The Kyle Memorial Excavations at Bethel -- By: James L. Kelso

Journal: Bibliotheca Sacra
Volume: BSAC 091:364 (Oct 1934)
Article: The Kyle Memorial Excavations at Bethel
Author: James L. Kelso

The Kyle Memorial Excavations at Bethel

James L. Kelso

The Kyle Memorial Expedition has completed the first summer of excavations on the site of ancient Bethel, and the significant findings of the expedition were very numerous over a period slightly antedating the days of Abraham and extending to the time of the Mohammedan conquest.

The southern half of the site of Bethel is today largely occupied by the Arabic village of Beitin. In this occupied area we could do little except to examine the scattered fragments of the Byzantine city wall and the north gateway of the city. These gave all the appearance of hasty work and were doubtless thrown up as an emergency defense against one of those tragic Samaritan revolts which devastated the Ephraim territory in 484 A.D. or 529 A.D. This period of Samaritan history is well worth studying, and a good resume is found in J. A. Montgomery’s work ”The Samaritans,” pages 98 to 124.

A great pool constructed by the Byzantines and repaired apparently by the Crusaders lies to the south of the city. It is one of the largest in Palestine, measuring 314 feet by 217 feet. Crusader ruins of churches and buildings are on the site, but we did not have time to examine these nor the mediaeval remains.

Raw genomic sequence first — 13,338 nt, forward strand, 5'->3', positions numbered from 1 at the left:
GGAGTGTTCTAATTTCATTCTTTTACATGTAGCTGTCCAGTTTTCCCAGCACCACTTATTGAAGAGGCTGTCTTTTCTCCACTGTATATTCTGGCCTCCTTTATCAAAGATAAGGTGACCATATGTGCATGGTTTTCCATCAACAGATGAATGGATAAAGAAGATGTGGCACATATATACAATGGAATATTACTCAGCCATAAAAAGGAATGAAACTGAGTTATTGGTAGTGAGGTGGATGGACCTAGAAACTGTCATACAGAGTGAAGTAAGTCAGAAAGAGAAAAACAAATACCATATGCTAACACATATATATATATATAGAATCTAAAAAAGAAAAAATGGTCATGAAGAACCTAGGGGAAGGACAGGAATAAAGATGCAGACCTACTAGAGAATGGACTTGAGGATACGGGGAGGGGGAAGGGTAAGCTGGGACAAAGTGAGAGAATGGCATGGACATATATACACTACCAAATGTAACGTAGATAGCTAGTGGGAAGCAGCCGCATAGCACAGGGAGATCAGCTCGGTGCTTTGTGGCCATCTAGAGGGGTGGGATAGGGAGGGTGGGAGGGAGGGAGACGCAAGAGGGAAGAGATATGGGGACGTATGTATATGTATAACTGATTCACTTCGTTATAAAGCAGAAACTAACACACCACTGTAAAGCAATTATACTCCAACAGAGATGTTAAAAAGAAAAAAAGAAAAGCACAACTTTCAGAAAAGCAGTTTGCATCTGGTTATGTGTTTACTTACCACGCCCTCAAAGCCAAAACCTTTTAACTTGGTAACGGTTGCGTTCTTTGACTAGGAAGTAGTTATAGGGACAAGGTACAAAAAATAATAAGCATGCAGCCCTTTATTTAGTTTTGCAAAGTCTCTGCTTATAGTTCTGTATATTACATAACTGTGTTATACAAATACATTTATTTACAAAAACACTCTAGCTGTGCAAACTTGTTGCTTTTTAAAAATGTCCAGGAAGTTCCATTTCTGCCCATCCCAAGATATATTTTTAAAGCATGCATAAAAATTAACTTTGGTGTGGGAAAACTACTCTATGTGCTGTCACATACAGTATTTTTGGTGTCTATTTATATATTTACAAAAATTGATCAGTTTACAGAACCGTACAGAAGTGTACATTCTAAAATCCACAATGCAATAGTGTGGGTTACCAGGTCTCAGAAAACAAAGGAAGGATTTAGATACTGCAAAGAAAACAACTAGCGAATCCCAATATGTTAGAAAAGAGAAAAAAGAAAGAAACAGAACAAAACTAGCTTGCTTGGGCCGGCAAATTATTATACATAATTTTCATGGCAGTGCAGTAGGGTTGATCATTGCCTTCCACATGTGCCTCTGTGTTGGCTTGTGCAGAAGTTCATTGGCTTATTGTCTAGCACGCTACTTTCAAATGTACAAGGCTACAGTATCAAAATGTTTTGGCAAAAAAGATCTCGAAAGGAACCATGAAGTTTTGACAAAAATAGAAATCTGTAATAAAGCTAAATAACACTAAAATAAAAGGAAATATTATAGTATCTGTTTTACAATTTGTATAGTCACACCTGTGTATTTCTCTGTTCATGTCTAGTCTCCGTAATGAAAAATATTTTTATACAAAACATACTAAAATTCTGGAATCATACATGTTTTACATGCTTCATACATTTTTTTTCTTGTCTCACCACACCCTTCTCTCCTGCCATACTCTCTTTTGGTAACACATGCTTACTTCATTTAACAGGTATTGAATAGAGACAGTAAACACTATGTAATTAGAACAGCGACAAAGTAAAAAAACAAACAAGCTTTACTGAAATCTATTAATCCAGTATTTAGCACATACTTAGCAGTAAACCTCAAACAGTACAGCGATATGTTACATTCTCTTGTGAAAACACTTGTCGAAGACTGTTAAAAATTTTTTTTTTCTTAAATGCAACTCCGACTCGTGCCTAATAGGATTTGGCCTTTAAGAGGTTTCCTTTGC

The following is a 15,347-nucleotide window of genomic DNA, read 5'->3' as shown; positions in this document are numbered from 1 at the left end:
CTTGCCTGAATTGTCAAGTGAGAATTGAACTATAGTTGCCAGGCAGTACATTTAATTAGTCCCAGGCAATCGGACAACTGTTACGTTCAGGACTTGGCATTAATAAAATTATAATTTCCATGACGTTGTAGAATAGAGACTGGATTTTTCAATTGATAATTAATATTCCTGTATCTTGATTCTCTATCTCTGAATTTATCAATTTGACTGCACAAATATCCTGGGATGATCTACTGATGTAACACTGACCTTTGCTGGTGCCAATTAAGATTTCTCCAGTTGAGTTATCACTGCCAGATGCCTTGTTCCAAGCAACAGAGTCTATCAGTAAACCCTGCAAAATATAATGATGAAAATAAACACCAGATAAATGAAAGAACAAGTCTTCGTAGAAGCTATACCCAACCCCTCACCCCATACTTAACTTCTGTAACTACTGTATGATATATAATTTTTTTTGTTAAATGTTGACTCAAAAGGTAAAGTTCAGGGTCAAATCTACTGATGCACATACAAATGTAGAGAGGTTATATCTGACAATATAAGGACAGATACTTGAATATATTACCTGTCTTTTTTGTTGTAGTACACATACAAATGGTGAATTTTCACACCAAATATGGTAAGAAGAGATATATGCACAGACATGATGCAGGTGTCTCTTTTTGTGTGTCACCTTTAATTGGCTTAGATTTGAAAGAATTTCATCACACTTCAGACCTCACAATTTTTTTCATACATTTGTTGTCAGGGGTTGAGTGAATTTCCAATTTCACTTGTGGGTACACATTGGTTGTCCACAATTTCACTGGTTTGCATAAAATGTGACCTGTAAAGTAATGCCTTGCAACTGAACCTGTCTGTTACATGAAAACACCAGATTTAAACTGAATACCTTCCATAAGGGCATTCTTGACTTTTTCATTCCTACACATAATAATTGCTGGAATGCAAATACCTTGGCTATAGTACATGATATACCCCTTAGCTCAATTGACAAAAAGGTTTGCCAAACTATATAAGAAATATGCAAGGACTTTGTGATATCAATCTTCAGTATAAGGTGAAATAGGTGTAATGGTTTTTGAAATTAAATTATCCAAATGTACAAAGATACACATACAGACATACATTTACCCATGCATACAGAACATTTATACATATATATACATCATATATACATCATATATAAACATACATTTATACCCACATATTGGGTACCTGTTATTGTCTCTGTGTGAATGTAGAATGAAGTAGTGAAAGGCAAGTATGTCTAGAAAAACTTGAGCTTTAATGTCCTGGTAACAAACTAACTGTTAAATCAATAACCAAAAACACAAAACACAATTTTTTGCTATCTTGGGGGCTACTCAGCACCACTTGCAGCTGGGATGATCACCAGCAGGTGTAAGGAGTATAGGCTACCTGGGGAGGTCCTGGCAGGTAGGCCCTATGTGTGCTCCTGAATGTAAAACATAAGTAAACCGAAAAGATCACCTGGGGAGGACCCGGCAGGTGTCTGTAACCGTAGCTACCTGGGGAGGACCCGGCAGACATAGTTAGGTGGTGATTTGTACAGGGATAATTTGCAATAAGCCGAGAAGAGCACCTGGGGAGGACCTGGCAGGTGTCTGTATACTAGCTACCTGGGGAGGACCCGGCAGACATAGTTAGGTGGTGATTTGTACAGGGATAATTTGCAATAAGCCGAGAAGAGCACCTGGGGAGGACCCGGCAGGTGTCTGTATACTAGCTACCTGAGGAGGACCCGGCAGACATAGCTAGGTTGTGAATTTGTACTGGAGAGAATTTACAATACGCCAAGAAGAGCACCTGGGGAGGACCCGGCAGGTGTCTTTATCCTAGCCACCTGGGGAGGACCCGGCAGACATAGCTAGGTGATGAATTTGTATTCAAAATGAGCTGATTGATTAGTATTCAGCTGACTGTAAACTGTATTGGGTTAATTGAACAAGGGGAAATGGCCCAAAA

The northern part of the ancient site is today occupied by a fig orchard, and it was in four different sections of this orchard that we excavated. In two of these areas we went down to bed rock: at the other two points, however, the danger of cave-ins upon the

workmen led us to abandon these areas when they were only about halfway down to bed rock. The history of Bethel as told by these excavations is as follows:

In the early bronze age, it was an important camping site for shepherds because of its very excellent water supply. About 2000 B.C., when the early bronze age was giving way to the middle bronze age, the Bedouin tents gave way to fine stone houses, and the camping site became a city. At this period all of Palestine including Transjordania and the Negeb seems to have been under a common culture and in a high state of civilization. It was into this city of Bethel and into this culture that Abraham came sometime after the city’s foundation.

Only a small period of time was available for study of the ridge east of Bethel where the Abraham and Jacob episodes are located. An early bronze age cemetery was located here, situated between Bethel and Ai. This means that the nature of the site was holy, for the cemeteries were normally near holy ground. Thus we had the settings for Abraham’s altar, for Lot’s choice and Jacob’s vision.

The city continued prosperou...

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